This spring, I’ve been a student in the Alexandria Police Department’s Community Police Academy. It’s a ten-session program to learn about the police department and its policies and tactics. It’s a solid education. Even as an attorney, I understand my community’s police far better than before.
One fascinating session focused on effective decision-making surrounding the use of deadly force. Here, students ran through the department’s MILO Range training system, a room-sized computer simulator that allows students to experience various decision-making scenarios. Participants fire a dummy pistol modeled after a Glock 23 with a trigger feel like a real Glock, but otherwise inert. The computer tracks the shots fired and computes where they landed, allowing replays for instructors to examine the participant’s choices and effectiveness.
I ran through the simulator twice. In the first scenario, I responded to a call for service at a motel where a man and women were fighting. Inside their room, the woman was seated on the floor by a bed, crying and possibly injured. The man was standing by the sink, wielding a baseball bat. Our instructor encouraged us to act as if were real police, so I identified myself as an officer and attempted to speak with the man to get him to drop the bat and resolve the matter peacefully.
The man refused, instead lunging toward the woman with the bat. He was able to land a hit on the woman before I got my first shot off. I fired several follow-through shots and did not stop firing until the man broke off his attack. Most of my shots hit the man, but not all landed in the “kill zone,” the part of the human body containing a person’s heart, lungs, and brain.
Compared to my classmates, I had two things going for me. As a Marine veteran, I’m familiar and comfortable with firearms. As an attorney, I’m familiar and comfortable with the law surrounding the use of deadly force. Nevertheless, in this scenario, I hesitated to shoot until I felt certain the man would strike the woman with the bat. I could have (and should have) acted sooner, before the man hit the woman, given the potential for death or serious bodily injury. I would have well within my rights under the law if I did.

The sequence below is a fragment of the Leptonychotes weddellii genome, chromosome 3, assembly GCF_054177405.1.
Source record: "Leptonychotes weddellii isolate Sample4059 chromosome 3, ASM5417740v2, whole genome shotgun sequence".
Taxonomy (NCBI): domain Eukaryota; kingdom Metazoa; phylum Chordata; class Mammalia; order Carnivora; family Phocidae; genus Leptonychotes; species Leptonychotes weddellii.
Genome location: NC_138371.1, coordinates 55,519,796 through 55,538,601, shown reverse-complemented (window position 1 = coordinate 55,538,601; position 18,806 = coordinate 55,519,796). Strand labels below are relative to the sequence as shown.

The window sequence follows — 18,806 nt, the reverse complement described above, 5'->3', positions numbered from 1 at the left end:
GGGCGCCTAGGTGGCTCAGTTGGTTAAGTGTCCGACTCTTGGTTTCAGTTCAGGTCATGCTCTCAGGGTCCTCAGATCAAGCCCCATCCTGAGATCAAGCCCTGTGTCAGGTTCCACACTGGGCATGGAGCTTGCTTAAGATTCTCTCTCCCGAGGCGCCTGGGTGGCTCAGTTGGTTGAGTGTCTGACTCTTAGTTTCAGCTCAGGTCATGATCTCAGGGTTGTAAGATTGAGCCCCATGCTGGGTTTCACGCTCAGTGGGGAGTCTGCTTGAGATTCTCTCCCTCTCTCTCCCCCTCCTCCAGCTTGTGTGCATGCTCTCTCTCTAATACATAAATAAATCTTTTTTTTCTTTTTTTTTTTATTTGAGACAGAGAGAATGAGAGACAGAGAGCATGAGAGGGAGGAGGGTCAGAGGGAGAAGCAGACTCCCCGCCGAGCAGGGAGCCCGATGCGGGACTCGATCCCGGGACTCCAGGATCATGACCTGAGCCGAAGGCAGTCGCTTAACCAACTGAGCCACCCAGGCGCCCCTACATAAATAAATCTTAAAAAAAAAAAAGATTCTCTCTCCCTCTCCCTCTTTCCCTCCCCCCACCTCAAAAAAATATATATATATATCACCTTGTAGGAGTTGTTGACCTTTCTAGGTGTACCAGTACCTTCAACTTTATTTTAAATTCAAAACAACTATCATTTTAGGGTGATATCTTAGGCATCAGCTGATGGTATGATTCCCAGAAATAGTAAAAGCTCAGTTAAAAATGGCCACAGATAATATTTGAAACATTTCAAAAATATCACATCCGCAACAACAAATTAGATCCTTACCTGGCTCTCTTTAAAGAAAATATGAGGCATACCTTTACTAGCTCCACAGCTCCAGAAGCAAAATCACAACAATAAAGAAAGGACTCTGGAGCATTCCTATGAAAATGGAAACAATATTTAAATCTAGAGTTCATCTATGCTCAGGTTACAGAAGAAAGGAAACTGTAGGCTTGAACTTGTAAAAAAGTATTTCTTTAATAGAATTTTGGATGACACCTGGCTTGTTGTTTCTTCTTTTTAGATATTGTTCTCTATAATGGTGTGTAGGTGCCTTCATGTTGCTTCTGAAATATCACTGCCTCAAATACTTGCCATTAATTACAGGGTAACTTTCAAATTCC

In the second scenario, I responded to a call of a man holding a person at gunpoint in a residential backyard. There, I observed a man moving in front of me, about twenty yards away, with a handgun drawn in his hands. So threating was his posture, although I didn’t see what he was pointing his gun at, I thought the use of deadly force justified. I order him to drop his gun, and when he didn’t, I fired. Despite thinking that my shots were on target, I noticed that the simulator did not advance to show a hit, so I kept firing. I noticed then that the man I was shooting at had a metallic badge attached to his belt and was yelling orders as if he were a policeman. I realized that I had been firing upon a plainclothes officer.
I spun around in horror. “Damn it, I shot a cop!” I yelled.
But as I turned back around to face the screen, I realized that the scenario wasn’t over. Now the actual assailant was firing on me. I dropped to a knee to return fire but soon ran out of ammunition. None of my shots landed on target.
Suffice it to say my performance here was disgraceful. In this scenario, I never considered the possibility of an officer in plain clothes. The audio was such that I didn’t fully appreciate that orders I heard for the assailant to drop his weapon were issued by the plainclothes officer. And I completely missed the visual cue of the officer’s badge on his belt until it was too late. Instead, I saw only the drawn gun. Locked in tunnel vision, I missed crucial information that I needed to process to make better choices.
Later, we observed our instructor run through a scenario. He first attempted to defuse the situation peacefully. When that failed and the assailant fired upon him, he quickly found nearby cover. He attempted to seek a surrender during a lull in the fighting. He repeatedly landed difficult shots. In the end, he clearly prevailed.
All this spoke to this officer’s professional competence and the value he places on life—here, the life of an assailant shooting at him. An artificial training scenario, sure. But nevertheless, evidence of intense training and a commitment to functioning effectively in defense of human life when confronted with difficult choices.
For me, this training was eye-opening. If I already respected the Alexandria police, my respect has increased even more. I learned a lot about how I function under the pressure of instant life-or-death decisions—and where I need improvement. I wish a tool like MILO was readily available for private citizens who wish to improve their own ability to make good decisions when defending themselves—or for police critics who mistakenly conclude that life-or-death decisions are easy.
For these decisions are not easy, and we know all too well how a bad life-or-death call can devastate a community. I’m glad Alexandria’s police have this and other tools as part of their own training. No doubt a tool like this helps.